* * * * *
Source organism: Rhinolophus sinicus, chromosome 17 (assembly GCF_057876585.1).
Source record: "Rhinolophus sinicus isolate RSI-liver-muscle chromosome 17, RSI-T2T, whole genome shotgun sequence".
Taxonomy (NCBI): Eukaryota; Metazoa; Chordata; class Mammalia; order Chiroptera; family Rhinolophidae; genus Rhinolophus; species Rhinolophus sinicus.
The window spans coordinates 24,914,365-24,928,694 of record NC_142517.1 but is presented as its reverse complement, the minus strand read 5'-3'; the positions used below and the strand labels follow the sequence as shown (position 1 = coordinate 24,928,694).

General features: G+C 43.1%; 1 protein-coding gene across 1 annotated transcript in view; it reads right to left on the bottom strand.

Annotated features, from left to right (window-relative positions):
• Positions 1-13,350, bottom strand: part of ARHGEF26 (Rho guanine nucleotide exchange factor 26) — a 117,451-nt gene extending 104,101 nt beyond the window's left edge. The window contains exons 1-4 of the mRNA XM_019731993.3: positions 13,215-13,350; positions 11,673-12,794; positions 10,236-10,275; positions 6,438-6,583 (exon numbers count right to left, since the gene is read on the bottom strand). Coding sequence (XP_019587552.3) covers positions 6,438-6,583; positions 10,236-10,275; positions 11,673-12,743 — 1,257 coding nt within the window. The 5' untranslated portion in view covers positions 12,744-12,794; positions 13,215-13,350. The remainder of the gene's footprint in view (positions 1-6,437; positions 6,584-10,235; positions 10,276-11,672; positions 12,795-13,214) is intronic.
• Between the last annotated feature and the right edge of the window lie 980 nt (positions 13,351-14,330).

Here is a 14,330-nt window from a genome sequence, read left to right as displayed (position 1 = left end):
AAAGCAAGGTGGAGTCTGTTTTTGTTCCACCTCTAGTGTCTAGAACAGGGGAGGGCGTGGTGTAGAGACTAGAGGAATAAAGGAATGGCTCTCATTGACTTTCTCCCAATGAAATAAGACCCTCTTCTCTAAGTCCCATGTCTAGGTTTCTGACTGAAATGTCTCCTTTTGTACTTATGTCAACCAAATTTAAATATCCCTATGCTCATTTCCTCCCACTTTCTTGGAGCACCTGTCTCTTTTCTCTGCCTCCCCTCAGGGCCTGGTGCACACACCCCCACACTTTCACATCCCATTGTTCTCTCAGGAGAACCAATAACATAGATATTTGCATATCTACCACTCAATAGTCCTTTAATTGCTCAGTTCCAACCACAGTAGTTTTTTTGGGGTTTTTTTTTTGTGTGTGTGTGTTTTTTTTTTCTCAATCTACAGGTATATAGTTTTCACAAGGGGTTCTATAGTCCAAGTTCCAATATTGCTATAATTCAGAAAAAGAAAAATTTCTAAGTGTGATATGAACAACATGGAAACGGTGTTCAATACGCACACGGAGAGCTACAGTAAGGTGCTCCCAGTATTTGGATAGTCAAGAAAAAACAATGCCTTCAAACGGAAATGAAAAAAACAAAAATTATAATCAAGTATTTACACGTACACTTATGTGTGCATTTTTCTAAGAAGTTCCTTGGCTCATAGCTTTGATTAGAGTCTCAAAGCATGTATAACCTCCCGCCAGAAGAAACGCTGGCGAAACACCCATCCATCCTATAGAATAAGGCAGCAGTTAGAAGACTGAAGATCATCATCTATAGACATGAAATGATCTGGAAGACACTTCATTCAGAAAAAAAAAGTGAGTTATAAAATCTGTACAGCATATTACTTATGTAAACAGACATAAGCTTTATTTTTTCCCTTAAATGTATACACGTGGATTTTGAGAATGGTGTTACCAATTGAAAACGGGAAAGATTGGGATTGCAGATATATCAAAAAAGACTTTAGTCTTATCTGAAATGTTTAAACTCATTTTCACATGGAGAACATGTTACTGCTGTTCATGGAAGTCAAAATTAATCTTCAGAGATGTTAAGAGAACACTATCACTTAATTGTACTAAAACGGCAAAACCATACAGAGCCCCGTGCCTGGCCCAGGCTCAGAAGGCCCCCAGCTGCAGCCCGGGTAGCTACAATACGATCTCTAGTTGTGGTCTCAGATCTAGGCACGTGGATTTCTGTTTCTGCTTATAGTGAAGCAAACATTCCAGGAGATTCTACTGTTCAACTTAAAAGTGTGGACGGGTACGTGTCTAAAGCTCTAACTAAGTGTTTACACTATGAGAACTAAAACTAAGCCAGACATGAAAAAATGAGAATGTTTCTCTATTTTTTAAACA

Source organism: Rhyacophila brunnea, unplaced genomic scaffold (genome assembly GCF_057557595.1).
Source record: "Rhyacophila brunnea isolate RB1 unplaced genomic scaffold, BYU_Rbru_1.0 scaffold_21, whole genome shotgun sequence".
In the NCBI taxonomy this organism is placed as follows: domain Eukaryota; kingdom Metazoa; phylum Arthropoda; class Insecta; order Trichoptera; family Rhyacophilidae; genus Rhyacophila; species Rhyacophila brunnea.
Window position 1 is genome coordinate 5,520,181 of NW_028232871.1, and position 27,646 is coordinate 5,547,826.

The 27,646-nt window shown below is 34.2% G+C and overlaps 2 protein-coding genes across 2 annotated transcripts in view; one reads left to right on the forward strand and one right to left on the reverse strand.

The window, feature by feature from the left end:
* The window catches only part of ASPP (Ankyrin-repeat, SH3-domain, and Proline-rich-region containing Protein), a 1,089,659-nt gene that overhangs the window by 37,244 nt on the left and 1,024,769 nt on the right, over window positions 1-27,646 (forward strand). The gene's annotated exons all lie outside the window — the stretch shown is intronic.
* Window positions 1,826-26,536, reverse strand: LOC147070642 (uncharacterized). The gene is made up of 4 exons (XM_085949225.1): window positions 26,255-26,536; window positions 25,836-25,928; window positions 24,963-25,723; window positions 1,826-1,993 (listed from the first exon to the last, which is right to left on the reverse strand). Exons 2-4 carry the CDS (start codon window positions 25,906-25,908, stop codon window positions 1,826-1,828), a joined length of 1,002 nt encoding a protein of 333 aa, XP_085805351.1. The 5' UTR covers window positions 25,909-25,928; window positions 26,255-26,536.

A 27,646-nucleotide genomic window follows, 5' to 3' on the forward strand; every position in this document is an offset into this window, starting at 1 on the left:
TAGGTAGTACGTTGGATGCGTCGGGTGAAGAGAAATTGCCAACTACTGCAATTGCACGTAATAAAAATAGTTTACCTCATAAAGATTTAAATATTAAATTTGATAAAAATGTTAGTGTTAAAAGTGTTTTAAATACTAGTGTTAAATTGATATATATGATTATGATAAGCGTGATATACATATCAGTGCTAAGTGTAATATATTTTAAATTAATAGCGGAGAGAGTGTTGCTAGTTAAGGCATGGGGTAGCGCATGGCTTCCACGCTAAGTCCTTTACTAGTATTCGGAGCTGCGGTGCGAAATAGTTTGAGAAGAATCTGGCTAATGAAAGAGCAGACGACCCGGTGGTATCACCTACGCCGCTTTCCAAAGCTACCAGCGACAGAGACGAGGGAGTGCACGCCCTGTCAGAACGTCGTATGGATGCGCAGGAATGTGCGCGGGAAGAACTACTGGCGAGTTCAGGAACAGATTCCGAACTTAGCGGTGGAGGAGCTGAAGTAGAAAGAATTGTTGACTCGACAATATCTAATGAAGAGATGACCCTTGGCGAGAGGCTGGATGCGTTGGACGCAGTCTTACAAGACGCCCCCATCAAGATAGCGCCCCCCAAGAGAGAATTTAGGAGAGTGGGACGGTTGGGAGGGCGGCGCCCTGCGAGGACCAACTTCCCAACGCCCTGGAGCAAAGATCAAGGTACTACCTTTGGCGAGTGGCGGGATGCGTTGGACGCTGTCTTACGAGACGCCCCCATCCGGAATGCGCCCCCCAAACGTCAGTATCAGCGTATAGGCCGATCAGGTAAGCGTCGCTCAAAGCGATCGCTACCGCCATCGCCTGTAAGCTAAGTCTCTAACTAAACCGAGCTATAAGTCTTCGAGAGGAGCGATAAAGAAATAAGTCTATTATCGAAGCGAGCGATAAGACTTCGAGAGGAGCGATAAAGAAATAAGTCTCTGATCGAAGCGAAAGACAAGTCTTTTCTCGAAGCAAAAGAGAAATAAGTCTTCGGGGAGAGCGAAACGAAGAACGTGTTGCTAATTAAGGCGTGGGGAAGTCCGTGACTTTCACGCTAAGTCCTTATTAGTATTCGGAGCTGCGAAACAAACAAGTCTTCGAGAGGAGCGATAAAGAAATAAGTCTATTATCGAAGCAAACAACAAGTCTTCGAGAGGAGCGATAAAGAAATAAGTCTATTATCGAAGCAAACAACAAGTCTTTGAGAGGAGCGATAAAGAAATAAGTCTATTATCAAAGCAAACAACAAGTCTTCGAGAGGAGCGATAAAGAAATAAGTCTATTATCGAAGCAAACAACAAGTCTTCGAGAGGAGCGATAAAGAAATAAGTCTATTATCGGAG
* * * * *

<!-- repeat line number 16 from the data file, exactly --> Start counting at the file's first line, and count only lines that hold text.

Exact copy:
The window, feature by feature from the left end: